Officials at a federal immigration detention center in Louisiana routinely use unlawful force against detainees, including indiscriminately deploying tear gas inside at least one dormitory that was under quarantine for COVID-19, according to a series of civil rights complaints filed by the Southern Poverty Law Center this week.
The complaints, submitted to the Department of Homeland Security’s Office for Civil Rights and Civil Liberties, center on Winn Correctional Center, a 1,500-bed facility operated by for-profit prison company LaSalle Corrections.
For months, detainees grew frustrated about seemingly endless stays inside Winn, which sits roughly 250 miles northwest of New Orleans in Winnfield, Louisiana, and began receiving detained immigrants from U.S. Immigration and Customs Enforcement in May 2019.
Some countries, such as Guatemala, have paused or significantly slowed down the acceptance of deportees from the U.S. amid the pandemic, and many detainees remained housed in poor conditions at Winn even after deportation orders were handed down. Some were held for several months ― even a year, in some cases ― before being deported. Nearly all requests for parole are being denied, at least two detainees told SPLC.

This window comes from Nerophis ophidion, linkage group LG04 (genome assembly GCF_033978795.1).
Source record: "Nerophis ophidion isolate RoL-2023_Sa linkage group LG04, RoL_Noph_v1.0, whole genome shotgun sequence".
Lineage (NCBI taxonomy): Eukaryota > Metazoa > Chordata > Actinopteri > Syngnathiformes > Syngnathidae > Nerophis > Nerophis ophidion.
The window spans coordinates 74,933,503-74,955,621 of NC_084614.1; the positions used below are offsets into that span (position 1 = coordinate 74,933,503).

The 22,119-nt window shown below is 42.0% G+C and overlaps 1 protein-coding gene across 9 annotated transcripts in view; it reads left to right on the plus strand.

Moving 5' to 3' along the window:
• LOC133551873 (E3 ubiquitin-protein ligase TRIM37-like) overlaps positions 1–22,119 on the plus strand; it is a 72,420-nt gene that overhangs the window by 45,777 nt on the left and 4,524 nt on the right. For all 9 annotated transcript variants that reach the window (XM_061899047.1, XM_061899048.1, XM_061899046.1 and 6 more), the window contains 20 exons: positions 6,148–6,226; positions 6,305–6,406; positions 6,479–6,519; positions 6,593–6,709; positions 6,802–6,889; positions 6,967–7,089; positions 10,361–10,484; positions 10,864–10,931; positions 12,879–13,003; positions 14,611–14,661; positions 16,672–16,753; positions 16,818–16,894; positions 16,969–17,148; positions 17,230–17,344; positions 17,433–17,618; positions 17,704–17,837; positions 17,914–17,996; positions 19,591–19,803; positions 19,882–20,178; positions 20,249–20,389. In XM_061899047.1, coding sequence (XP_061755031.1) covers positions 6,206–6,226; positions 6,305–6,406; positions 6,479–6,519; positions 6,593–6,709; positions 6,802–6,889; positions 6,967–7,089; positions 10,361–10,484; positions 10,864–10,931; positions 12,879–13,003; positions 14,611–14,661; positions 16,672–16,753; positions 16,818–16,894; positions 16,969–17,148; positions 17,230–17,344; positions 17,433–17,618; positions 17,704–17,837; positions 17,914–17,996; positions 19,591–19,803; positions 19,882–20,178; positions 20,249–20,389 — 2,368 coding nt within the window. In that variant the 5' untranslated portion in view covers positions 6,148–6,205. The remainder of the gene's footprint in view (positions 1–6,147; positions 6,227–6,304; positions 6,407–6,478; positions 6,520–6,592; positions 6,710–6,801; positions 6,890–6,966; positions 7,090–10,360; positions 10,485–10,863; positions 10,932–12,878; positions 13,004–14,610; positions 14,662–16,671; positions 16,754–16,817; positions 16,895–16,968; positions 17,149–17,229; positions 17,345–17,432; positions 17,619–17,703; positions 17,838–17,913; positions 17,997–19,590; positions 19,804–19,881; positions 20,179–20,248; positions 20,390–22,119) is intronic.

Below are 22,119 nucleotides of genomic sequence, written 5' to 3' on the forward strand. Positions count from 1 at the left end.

This summer, protests broke out. And prison officials responded violently, the complaints say.
Detainees leave the cafeteria under the watch of guards during a media tour at the Winn Correctional Center in Winnfield, Louisiana, Sept. 26, 2019. (AP Photo/Gerald Herbert)
Five detainees alleged guards threw tear gas grenades into their dormitories on Aug. 2 after a protest flared up. The tear gas injured detained asylum-seekers who were not participating in the protests ― including elderly and sick people ― as well as those who were involved, according to the complaint.
One detainee said he had been calmly lying on his bed in the back of the dorm when guards threw tear gas into the room from the hallway. He said the tear gas caused him to vomit and almost faint because he is asthmatic.